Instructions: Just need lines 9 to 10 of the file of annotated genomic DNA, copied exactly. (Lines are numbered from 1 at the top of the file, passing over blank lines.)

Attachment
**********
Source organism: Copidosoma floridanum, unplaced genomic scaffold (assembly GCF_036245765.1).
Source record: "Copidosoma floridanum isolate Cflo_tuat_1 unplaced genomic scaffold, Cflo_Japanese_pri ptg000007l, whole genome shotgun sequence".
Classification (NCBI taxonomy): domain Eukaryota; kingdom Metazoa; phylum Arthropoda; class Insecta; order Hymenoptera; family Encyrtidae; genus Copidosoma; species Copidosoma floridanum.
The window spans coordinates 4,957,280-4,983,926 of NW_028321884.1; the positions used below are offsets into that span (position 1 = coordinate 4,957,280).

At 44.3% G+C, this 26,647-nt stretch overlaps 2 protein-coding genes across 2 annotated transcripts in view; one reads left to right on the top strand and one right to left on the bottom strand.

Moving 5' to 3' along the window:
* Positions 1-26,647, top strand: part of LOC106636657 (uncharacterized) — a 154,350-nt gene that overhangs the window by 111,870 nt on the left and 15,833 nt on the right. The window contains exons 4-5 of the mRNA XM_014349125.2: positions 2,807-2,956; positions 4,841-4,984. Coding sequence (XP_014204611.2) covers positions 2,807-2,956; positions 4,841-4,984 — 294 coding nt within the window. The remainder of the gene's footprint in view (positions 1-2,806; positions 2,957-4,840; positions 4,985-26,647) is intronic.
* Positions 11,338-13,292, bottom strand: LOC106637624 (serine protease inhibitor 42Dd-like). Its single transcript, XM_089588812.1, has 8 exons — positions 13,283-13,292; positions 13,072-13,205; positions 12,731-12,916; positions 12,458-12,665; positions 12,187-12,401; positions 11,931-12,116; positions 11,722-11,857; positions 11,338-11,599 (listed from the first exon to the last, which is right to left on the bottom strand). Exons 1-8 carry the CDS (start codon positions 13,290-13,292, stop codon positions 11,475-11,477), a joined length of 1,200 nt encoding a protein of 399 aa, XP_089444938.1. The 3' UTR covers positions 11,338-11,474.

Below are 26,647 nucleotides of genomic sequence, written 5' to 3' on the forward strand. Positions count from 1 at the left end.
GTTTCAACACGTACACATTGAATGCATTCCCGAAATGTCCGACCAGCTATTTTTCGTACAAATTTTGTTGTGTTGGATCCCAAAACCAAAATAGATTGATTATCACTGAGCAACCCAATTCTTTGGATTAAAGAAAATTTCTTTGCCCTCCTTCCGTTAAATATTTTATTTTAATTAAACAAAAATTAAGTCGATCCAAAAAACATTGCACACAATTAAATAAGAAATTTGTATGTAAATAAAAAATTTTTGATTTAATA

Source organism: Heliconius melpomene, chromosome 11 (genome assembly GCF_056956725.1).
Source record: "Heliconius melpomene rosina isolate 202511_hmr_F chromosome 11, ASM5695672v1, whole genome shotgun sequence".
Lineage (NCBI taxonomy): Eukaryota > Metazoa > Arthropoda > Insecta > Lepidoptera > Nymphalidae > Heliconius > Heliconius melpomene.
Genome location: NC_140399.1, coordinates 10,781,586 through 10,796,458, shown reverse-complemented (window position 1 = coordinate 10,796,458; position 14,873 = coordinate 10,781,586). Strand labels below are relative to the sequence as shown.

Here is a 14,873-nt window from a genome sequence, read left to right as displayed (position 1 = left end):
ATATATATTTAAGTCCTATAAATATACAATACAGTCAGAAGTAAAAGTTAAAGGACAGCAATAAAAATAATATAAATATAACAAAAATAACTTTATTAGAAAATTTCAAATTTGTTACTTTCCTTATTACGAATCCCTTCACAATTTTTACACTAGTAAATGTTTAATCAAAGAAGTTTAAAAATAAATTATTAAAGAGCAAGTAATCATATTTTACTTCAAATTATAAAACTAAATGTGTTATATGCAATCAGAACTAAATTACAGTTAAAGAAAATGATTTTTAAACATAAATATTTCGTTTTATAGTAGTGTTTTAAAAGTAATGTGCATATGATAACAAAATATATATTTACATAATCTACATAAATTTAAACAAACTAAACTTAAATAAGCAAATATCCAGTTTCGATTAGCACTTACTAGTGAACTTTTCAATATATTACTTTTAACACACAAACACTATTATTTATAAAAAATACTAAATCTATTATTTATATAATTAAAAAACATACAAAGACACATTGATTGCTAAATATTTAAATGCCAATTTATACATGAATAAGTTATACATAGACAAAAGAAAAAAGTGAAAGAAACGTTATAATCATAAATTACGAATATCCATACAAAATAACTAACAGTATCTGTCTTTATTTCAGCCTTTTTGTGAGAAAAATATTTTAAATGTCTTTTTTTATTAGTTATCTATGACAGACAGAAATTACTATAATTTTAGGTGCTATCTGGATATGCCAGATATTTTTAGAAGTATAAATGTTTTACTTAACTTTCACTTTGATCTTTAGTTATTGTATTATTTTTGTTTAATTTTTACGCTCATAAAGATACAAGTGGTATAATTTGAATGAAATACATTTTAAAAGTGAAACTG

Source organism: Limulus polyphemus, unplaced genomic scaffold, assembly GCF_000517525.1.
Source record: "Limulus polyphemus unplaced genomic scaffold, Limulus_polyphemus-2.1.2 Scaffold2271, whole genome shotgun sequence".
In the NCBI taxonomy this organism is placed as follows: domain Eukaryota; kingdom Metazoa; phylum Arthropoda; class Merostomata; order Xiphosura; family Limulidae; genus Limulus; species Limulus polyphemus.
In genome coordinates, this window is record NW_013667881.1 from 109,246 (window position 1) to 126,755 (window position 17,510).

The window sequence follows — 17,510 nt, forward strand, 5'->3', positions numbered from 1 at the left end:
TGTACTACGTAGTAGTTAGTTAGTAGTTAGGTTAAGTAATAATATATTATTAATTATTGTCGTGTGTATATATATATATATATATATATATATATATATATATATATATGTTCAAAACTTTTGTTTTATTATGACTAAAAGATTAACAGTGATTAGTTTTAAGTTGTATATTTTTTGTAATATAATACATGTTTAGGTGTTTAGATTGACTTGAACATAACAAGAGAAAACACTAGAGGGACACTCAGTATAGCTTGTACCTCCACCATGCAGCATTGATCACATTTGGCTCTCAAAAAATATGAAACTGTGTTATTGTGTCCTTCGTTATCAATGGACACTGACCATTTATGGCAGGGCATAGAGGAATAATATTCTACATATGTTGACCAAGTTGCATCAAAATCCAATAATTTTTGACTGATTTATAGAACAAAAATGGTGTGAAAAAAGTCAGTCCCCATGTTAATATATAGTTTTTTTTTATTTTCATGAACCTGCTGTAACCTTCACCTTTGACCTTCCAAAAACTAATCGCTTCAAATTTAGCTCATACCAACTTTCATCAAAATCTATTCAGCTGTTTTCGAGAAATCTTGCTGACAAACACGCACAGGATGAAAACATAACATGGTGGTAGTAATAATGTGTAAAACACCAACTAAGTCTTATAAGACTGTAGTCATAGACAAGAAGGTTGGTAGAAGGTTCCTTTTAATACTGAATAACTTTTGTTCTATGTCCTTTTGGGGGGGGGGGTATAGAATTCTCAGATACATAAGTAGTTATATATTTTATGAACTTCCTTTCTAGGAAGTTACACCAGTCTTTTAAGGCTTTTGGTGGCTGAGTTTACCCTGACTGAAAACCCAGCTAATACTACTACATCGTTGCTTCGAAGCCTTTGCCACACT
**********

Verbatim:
Below are 26,647 nucleotides of genomic sequence, written 5' to 3' on the forward strand. Positions count from 1 at the left end.
GTTTCAACACGTACACATTGAATGCATTCCCGAAATGTCCGACCAGCTATTTTTCGTACAAATTTTGTTGTGTTGGATCCCAAAACCAAAATAGATTGATTATCACTGAGCAACCCAATTCTTTGGATTAAAGAAAATTTCTTTGCCCTCCTTCCGTTAAATATTTTATTTTAATTAAACAAAAATTAAGTCGATCCAAAAAACATTGCACACAATTAAATAAGAAATTTGTATGTAAATAAAAAATTTTTGATTTAATA